In the case at hand, the external asset manager was retained by a foundation to enter into retro agreements with various banks. The asset manager was entitled to receive retrocessions for each transaction he concluded, and an additional finder's fee was due to him for each transfer of assets to another bank.


    Further to its previous decision referred to under 3. supra, the Swiss Supreme Court confirmed that the asset manager had a duty to fully disclose to his clients the retrocessions, finder's fees, commissions and rebates he received. The Court also affirmed that he had to remit these fees to the client. The Court explained that pursuant to Art. 400 paragraph 2 of the Swiss Code of Obligations, an external asset manager must - upon request - at any moment be able to submit a proper accounting of the performance of his obligations. He must also deliver everything that has come into his possession in the course of the performance of his mandate, whatever the basis.


    This duty to deliver does not only include assets which the external asset manager has received directly from the client to perform his obligations under the mandate, but it also applies to indirect advantages which he has received from third parties in the course of the execution of his mandate. These indirect advantages may for example consist in kickbacks, finder's fees, rebates and commissions.


    5. May a client validly renounce to the remittance of the retrocessions?


    The question whether the client of an asset manager can validly renounce to the remittance of the retrocessions was in the past highly debated among Scholars.


    In its aforementioned leading case, the Swiss Supreme Court ruled that in order for the client to validly renounce to the retrocessions which are due to him, he must be informed exhaustively and truthfully of the existence of such retrocessions. In addition, his intent to renounce must be clear and unambiguous.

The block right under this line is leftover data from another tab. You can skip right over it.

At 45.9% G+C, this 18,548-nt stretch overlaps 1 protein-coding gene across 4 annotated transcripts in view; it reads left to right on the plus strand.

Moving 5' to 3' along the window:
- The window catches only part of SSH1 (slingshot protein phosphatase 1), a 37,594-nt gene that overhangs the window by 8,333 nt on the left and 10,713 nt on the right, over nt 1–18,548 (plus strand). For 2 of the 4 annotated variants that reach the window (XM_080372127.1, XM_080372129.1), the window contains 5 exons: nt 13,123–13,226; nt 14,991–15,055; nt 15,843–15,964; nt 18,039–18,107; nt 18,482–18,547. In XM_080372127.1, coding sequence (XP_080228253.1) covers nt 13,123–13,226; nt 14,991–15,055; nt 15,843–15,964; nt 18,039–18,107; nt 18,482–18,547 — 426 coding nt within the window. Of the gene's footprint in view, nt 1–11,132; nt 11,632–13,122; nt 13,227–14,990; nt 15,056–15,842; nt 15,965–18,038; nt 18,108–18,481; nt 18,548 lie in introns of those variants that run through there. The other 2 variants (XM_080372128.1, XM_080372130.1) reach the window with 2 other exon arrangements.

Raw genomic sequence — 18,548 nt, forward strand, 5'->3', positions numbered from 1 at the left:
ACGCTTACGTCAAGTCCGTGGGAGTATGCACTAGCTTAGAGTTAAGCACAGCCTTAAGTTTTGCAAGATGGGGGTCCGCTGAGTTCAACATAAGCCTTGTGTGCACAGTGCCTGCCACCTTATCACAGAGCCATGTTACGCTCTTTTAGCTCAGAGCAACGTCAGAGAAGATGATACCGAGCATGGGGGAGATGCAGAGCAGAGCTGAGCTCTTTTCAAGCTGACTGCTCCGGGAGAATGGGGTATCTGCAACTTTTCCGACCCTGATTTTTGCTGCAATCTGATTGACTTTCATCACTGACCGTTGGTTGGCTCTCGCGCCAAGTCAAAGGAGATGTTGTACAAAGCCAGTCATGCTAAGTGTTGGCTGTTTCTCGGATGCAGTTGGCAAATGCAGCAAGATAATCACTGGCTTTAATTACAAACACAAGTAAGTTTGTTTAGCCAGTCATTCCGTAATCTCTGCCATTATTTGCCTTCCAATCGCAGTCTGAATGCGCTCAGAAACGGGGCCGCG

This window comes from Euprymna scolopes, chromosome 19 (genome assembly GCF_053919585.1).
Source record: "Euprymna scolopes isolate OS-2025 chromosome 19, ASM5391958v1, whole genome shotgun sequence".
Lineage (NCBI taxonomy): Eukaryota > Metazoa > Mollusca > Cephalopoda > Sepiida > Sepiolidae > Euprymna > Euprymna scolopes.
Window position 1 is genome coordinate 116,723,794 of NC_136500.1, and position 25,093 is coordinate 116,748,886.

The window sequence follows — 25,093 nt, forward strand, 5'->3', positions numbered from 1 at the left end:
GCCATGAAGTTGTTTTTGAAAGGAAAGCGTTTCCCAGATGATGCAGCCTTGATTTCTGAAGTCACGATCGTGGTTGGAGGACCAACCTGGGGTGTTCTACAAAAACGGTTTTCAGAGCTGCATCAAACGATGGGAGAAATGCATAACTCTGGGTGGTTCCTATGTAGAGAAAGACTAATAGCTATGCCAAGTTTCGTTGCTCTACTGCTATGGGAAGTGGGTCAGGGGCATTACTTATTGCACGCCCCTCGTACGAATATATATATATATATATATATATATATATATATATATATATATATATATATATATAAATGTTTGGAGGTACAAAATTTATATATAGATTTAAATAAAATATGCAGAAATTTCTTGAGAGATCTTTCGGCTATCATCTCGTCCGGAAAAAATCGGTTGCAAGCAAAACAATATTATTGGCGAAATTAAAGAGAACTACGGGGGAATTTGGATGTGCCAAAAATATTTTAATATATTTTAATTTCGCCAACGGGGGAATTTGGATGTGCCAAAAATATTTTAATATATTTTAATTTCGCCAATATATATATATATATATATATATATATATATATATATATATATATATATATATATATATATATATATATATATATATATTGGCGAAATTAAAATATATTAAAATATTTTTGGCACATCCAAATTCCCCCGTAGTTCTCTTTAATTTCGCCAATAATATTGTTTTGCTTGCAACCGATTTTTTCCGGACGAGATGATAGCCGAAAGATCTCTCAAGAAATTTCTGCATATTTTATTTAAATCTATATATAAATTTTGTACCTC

The Supreme Court further requested that the client must know the exact amount he renounces to if the asset manager keeps all or part of the retrocessions.


    It is interesting to see that the Supreme Court justifies this requirement with the potential conflict of interests which the asset manager faces and which is described under 2. hereinabove.


    Finally, the Swiss Supreme Court held that the mere fact that it might be customary for an external asset manager to receive retrocessions does not automatically mean that the client has tacitly renounced to receiving his part of the retrocessions.




    The decision referred to under 4. has finally shed some light on a highly controversial issue. This clarification is certainly in the interest of all the parties concerned, and is a step towards achieving one of the main goals of the Swiss banking legislation, namely the protection of the investor.




    Provided for information only


    This note is intended as an outline guide only. It is not intended to be exhaustive and reliance should not be placed upon it without seeking more detailed advice in the light of your own circumstances.